Window on the world

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Related tags: Products, New products, Glycemic index, Amino acid

Window on the world
To stay competitive companies are increasingly looking to other countries for inspiration. This month's IFE provides a global perspective of new food developments without even having to leave the UK

The biennual food and drink exhibition, IFE, returns this month to London. And this time it is bringing the four corners of the earth with it.

The show houses over a 1,000 exhibitors -- a large proportion of which will be UK companies, ranging from large food producers to small family-owned businesses. Those visiting the show will not only get a sneak preview of what competitive products might be on retail shelves in future but also the opportunity to sample some of them.

While IFE has always had some global reach in term of exhibitors, much greater emphasis is being placed on companies from overseas this time around. According to organiser Fresh RM, when the event was last held in 2003 80% of the 24,000 visitors wanted to see more overseas companies and products to help in their search for the next big product concepts.

With expansion of the European Union to 25 countries the show has correspondingly seen an increase in exhibitors from accession countries such as Estonia, Latvia, Poland, the Czech Republic, Hungary, and Cyprus.

For example, new this year to IFE is the 'Walk the World' exhibition, which will feature products from Asia, Africa, the Americas and Europe. More than 40 countries will be represented, with companies travelling from as far afield as the US, Brazil, Mexico, Malaysia, Japan, Thailand, Sri Lanka, Madagascar, India and Australia, each with new concepts to bring to the UK market.

Market analyst Mintel, which will be making a number of presentations at the exhibition on consumer food and drink trends, such as health and wellness, as well as flavour insights, says the increased presence of companies from across the globe at IFE reflects the growing market for international tastes.

It predicts that while the use of new Mediterranean-style flavours will increase during 2005, companies will also turn towards more untouched parts of the world for inspiration, such as sub-Saharan Africa, which it says is an area whose cuisine is yet to be fully exploited.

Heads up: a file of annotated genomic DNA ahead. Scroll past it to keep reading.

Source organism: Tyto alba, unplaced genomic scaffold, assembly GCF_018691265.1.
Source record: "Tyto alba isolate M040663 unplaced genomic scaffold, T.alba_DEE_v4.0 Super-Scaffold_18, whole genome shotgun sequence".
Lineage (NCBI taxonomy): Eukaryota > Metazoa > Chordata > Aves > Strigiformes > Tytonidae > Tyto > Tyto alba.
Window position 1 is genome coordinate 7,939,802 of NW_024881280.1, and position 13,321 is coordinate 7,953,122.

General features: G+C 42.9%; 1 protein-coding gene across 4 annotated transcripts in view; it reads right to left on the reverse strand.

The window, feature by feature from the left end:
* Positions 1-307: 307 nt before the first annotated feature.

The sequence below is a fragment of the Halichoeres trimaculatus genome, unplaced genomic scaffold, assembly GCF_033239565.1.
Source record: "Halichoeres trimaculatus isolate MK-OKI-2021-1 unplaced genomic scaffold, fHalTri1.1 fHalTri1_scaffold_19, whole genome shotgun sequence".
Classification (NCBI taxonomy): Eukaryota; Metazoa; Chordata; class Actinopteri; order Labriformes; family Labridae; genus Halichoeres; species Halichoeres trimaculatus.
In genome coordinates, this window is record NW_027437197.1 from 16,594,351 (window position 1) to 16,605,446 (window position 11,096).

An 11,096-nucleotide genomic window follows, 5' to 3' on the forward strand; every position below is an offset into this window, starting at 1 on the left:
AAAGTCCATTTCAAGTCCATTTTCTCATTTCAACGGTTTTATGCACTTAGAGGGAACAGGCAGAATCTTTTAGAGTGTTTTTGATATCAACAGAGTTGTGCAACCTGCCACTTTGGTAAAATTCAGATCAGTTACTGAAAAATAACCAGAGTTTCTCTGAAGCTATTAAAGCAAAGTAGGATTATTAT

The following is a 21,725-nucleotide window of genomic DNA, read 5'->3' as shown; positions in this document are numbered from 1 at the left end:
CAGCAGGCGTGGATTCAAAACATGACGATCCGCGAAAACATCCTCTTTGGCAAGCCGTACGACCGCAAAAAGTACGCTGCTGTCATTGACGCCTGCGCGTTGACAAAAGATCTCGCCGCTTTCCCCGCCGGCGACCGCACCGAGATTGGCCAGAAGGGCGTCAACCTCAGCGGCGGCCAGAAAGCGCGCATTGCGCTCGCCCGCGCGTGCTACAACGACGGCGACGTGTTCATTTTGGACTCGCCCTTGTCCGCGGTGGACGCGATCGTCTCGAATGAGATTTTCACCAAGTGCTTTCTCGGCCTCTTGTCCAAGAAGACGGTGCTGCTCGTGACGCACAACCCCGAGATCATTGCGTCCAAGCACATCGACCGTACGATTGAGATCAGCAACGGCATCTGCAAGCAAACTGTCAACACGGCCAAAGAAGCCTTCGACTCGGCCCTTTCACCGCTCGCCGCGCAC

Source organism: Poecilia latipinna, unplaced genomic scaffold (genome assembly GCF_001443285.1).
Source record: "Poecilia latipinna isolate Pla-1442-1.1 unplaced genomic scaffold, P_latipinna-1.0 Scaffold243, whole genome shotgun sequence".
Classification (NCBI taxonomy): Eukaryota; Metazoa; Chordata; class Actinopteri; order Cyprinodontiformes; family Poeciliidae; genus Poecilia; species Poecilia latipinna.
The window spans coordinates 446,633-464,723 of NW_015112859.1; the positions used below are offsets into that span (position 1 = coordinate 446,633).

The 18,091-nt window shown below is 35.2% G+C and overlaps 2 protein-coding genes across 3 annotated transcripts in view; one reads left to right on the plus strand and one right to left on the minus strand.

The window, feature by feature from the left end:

Snack foods, in particular, is one area where foreign influences will be more prevalent, according to Mintel. "Overall, we should see more exotic flavours going into everyday products like snacks, often as limited edition flavours," says David Jago, global new products database director at Mintel. "Looking around the world for inspiration, PepsiCo's snacks business already has plenty of flavours that are currently only available in one region, such as poppy seed-flavoured Doritos on sale in Turkey, but this flavour could work elsewhere."

According to Mintel, Japan, the US and rather less obviously Australia, are leading the way in shaping new product trends. Low glycaemic index (GI) foods, which have experienced large take-up in Australia will grow in popularity over here, Mintel predicts, with many UK companies developing low GI products. The same applies to products of low glycaemic load, which also takes into account the type and amount of carbohydrate in a single portion of a product.

Mintel also suggests that UK companies could follow the route of their Japanese counterparts and develop products that contain essential amino acids to contribute to a healthy diet. Its research has shown that in Japan there has been an explosion of products containing beneficial amino acids while in the UK consumers' only major contact with them is with hair care products, such as Proctor & Gamble's Pantone shampoo. Yet 2005 could be the year when amino acids make an impact over here, it says.

Concepts and flavours from countries whose influence are yet to be felt over here will also be on show.